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Helsinki and Tallinn progress cross-border smart city solutions

A Teaming Grant of €32 million will enable TalTech and Aalto Universities to build a global centre of excellence to advance a joint smart city environment.

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Tallinn and Helsinki want to build a smart and sustainable prototype
Tallinn and Helsinki want to build a smart and sustainable prototype

Tallinn University of Technology (TalTech) in Estonia and Aalto University in Greater Helsinki, Finland, have received a €32 million grant to build a global centre of excellence to develop solutions for cross-border smart cities.

 

The Teaming Grant is co-financed by the EU and the Estonian government. Solutions will be tested and implemented first in Tallinn and Helsinki and then scaled globally with the universities hoping the Talsinki project will become a "smart and sustainable" prototype for Europe and the world.

 

Finest Twins project

 

The two cities are the subject of a Horizon 2020 Finest Twins project, which aims to create a new model for close cooperation on smart city strategies. The universities are partnered by the Estonian Ministry of Economic Affairs and Communications and the innovation unit, Forum Virum Helsinki.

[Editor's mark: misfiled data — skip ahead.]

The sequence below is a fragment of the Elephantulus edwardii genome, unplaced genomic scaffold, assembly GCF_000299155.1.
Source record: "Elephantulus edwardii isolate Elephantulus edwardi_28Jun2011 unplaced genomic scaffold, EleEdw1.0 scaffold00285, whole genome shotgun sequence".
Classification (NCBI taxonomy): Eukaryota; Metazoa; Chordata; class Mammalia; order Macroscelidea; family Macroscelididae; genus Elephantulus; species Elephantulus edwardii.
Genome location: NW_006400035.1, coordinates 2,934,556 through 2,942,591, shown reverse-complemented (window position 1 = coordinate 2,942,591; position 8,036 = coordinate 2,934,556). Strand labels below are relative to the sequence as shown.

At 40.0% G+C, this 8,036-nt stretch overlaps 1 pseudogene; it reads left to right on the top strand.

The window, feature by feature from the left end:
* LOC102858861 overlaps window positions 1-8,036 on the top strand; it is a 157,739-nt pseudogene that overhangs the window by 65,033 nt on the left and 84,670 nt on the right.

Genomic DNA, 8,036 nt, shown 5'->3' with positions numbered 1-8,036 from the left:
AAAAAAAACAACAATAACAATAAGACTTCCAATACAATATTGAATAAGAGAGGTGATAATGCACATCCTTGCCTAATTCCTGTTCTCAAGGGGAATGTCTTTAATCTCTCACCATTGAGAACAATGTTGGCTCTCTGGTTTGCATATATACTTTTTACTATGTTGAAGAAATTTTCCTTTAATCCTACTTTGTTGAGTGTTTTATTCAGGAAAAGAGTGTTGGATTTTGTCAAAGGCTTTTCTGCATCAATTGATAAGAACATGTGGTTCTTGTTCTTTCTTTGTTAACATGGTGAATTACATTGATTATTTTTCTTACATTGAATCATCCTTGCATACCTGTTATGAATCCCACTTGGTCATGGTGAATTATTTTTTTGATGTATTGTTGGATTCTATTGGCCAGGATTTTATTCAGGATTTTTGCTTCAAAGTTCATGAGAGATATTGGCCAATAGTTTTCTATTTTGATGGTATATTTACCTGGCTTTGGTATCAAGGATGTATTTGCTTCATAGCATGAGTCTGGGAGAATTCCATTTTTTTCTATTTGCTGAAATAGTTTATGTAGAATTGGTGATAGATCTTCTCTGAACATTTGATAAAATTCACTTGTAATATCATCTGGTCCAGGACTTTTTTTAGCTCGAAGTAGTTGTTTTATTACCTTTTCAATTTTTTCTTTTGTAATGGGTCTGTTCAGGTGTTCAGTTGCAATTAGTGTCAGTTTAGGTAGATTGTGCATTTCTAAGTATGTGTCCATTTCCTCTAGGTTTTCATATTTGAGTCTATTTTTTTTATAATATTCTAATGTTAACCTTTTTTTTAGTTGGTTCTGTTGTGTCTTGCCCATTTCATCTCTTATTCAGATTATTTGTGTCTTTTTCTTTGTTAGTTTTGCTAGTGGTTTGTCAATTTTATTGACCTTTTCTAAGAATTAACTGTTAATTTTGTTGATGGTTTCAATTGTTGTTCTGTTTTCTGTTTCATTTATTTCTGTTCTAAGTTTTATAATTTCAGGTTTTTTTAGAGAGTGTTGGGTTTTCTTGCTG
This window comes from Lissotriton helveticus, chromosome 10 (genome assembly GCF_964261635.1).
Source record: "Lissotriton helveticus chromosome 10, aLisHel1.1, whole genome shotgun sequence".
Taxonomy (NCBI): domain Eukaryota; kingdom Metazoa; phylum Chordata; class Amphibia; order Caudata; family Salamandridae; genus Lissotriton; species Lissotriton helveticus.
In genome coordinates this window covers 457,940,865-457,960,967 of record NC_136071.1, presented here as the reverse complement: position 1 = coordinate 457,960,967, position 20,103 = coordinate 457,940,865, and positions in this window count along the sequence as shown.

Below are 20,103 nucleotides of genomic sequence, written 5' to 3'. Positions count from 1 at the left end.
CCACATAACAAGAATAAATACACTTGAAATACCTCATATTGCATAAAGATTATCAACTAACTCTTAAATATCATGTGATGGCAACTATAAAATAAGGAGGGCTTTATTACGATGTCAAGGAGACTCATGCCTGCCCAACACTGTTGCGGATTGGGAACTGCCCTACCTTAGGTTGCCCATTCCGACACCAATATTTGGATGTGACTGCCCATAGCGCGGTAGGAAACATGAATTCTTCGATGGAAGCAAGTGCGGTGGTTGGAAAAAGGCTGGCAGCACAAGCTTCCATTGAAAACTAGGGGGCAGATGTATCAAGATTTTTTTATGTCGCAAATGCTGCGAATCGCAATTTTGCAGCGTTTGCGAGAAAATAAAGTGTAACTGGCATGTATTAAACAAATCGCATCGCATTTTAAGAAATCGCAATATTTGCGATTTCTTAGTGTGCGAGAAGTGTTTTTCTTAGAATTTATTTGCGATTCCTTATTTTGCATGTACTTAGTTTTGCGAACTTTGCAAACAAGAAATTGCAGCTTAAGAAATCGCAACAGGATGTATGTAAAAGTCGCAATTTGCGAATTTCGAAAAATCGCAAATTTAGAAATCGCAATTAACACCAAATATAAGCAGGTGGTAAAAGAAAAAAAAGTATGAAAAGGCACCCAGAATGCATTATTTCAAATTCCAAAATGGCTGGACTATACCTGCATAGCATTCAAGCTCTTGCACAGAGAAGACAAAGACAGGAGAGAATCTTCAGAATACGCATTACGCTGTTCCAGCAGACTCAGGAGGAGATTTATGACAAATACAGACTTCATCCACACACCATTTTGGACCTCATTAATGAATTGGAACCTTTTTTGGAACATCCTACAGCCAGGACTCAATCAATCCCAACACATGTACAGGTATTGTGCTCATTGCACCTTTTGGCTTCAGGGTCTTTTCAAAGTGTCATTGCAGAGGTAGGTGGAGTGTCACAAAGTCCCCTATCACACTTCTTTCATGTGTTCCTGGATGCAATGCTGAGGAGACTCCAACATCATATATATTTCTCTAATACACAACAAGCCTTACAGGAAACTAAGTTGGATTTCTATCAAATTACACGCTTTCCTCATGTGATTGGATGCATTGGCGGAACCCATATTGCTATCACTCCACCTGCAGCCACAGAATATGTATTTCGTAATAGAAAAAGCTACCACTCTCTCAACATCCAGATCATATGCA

The initiator of the project, Dr Ralf-Martin Soe from the Nurkse Department of TalTech, said Finest Twins carries the idea that to create the next generation digital solutions, "the two cultural Twins, Finland and Estonia, will work more closely together and treat the Talsinki region as something more synergistic that just two regions in two different countries".

 

The two universities will undertake research and develop cross-border innovation networks and capabilities in five domains – data, governance, mobility, energy, built environment – as well as advance the joint smart city environment and services between the two cities.

“The two cultural Twins, Finland and Estonia, will work more closely together and treat the Talsinki region as something more synergistic that just two regions in two different countries”

“This is the largest ever competitive R&D grant in Estonia,” said Jaak Aaviksoo, the rector of TalTech. “The Estonian Research Council has compared the Teaming Grant to receiving a R&D Oscar Award. This is a significant recognition of the belief that TalTech and Aalto researchers can innovate modern cities towards more citizen-oriented and sustainable futures.”

The Centre will further the European Digital Single market as well as the integration of Estonian and Finnish e-government, while also boosting university-industry collaboration and private-sector innovation and export capacities in the Talsinki area.

 

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